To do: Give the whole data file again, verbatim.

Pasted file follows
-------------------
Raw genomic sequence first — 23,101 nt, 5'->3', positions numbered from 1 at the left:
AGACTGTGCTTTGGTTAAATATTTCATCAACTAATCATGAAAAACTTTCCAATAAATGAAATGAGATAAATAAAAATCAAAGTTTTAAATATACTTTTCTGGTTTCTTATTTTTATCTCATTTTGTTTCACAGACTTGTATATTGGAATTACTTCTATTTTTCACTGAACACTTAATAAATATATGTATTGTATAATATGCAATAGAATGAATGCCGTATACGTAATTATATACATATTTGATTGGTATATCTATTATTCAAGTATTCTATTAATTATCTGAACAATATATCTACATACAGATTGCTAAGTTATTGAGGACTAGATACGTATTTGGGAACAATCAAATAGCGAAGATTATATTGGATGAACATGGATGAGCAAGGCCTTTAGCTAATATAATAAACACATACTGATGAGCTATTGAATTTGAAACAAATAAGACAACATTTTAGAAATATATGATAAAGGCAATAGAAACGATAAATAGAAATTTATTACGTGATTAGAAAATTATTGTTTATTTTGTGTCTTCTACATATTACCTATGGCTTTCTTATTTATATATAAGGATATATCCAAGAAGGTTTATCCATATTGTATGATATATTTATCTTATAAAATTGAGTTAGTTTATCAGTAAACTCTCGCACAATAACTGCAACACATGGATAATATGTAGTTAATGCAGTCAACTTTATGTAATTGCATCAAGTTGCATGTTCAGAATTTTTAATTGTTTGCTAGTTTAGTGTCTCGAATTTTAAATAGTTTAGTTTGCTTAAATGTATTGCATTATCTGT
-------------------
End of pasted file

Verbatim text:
Raw genomic sequence first — 23,101 nt, 5'->3', positions numbered from 1 at the left:
AGACTGTGCTTTGGTTAAATATTTCATCAACTAATCATGAAAAACTTTCCAATAAATGAAATGAGATAAATAAAAATCAAAGTTTTAAATATACTTTTCTGGTTTCTTATTTTTATCTCATTTTGTTTCACAGACTTGTATATTGGAATTACTTCTATTTTTCACTGAACACTTAATAAATATATGTATTGTATAATATGCAATAGAATGAATGCCGTATACGTAATTATATACATATTTGATTGGTATATCTATTATTCAAGTATTCTATTAATTATCTGAACAATATATCTACATACAGATTGCTAAGTTATTGAGGACTAGATACGTATTTGGGAACAATCAAATAGCGAAGATTATATTGGATGAACATGGATGAGCAAGGCCTTTAGCTAATATAATAAACACATACTGATGAGCTATTGAATTTGAAACAAATAAGACAACATTTTAGAAATATATGATAAAGGCAATAGAAACGATAAATAGAAATTTATTACGTGATTAGAAAATTATTGTTTATTTTGTGTCTTCTACATATTACCTATGGCTTTCTTATTTATATATAAGGATATATCCAAGAAGGTTTATCCATATTGTATGATATATTTATCTTATAAAATTGAGTTAGTTTATCAGTAAACTCTCGCACAATAACTGCAACACATGGATAATATGTAGTTAATGCAGTCAACTTTATGTAATTGCATCAAGTTGCATGTTCAGAATTTTTAATTGTTTGCTAGTTTAGTGTCTCGAATTTTAAATAGTTTAGTTTGCTTAAATGTATTGCATTATCTGT